DOE Funds Low-Carbon Projects in CA, ND, and TX - Smart Energy Decisions

Energy Efficiency, GHG Emissions, Industrial  -  December 21, 2023

DOE Funds Low-Carbon Projects in CA, ND, and TX

The U.S. Department of Energy (DOE) Office of Clean Energy Demonstrations (OCED) announced up to $890 million in funding for three projects to demonstrate technologies designed to capture, transport, and store carbon emissions.

The three projects—located in California, North Dakota, and Texas— were funded by the Bipartisan Infrastructure Law, according to a statement. They have the potential to lower carbon dioxide emissions from three power plants by preventing roughly 7.75 million metric tons of CO2 emissions from being released into the atmosphere annually.

The Carbon Capture Demonstration Projects Program aims to advance integrated carbon capture, transport, and storage technologies and infrastructure that can be deployed at power plants and in hard-to-decarbonize heavy industries. 

The DOE estimates that reaching President Biden’s plan for a net zero emissions economy will require capturing and storing between 400 million and 1.8 billion metric tons of CO2 from emissions sources annually by 2050.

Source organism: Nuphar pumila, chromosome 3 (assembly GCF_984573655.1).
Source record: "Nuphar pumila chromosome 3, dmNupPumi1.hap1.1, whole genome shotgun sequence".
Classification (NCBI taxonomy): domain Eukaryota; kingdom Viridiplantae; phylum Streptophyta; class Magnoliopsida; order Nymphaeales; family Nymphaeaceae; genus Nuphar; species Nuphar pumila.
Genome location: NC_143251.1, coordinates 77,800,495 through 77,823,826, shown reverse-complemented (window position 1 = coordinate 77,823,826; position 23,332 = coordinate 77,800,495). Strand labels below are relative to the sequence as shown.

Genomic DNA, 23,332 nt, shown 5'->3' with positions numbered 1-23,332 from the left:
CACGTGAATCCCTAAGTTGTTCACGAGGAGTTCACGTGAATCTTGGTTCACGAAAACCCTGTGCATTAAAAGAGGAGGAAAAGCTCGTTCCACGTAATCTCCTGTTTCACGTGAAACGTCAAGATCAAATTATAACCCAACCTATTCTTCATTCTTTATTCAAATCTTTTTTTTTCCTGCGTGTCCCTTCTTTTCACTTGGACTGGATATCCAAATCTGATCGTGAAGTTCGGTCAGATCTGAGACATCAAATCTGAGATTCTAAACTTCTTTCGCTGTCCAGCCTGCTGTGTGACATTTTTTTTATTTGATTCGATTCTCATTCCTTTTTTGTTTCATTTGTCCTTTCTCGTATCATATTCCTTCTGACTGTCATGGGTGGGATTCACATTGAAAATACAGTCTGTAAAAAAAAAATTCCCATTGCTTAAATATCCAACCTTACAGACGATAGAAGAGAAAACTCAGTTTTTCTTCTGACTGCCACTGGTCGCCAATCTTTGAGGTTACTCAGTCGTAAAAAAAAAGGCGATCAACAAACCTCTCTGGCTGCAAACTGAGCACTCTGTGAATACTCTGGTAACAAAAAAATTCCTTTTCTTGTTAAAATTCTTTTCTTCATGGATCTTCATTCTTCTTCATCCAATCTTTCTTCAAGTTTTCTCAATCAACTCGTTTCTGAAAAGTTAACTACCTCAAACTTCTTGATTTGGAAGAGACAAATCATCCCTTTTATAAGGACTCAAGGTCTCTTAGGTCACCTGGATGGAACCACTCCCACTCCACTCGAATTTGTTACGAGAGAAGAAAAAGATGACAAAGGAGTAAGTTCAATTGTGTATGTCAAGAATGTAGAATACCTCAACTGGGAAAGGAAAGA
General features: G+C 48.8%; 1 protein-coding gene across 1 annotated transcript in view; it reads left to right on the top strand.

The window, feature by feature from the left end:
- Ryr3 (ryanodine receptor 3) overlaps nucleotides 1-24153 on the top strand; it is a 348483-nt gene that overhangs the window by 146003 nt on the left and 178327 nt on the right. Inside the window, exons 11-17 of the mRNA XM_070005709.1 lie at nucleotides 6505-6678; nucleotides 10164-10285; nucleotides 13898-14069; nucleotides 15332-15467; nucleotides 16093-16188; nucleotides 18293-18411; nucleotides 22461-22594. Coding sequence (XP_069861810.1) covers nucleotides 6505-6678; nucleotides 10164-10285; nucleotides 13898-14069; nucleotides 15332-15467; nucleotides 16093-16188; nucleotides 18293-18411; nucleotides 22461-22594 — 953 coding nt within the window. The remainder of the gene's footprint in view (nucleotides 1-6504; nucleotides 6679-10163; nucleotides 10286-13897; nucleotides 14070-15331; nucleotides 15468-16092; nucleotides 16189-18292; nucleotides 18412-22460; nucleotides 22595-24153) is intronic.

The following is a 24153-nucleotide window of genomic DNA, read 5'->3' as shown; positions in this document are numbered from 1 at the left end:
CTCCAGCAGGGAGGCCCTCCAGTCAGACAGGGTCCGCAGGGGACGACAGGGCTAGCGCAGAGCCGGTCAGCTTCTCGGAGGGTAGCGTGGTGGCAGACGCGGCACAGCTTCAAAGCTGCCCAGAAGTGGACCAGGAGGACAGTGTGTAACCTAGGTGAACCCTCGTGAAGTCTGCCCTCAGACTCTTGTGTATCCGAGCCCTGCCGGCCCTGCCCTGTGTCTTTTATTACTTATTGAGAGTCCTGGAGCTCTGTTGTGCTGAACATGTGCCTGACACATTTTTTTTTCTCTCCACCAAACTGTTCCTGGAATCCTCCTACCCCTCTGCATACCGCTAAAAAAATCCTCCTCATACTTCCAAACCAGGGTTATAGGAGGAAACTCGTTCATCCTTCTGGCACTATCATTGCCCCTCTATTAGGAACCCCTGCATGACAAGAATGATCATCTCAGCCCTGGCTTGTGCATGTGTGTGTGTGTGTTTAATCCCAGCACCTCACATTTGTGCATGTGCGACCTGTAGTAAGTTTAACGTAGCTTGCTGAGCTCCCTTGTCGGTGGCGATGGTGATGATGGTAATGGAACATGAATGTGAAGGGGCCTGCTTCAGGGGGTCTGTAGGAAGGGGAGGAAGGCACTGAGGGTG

The emissions produced from the power sector account for more than a quarter of U.S. carbon emissions.

The projects selected for award negotiation include the Baytown Carbon Capture and Storage Project in Baytown, Texas, which plans to capture CO2 from the Baytown Energy Center, a natural gas combined-cycle power plant. The CO2 will be transported using new and existing pipelines and sequestered in storage sites on the Gulf Coast. 

It also includes Project Tundra near Center, North Dakota. It is a carbon capture system that will be developed adjacent to the Milton R. Young Station, a coal-fired power plant. The captured CO2 will be safely and permanently stored in saline geologic formations beneath and surrounding the power plant.

Lastly, it will include the Sutter Decarbonization Project in Yuba City, California. This project will demonstrate and deploy a commercial-scale carbon capture system at the Sutter Energy Center, a 550-megawatt natural gas combined-cycle power plant. The project will then transport the CO2 and sequester it permanently and safely more than a half a mile underground in saline geologic formations. 

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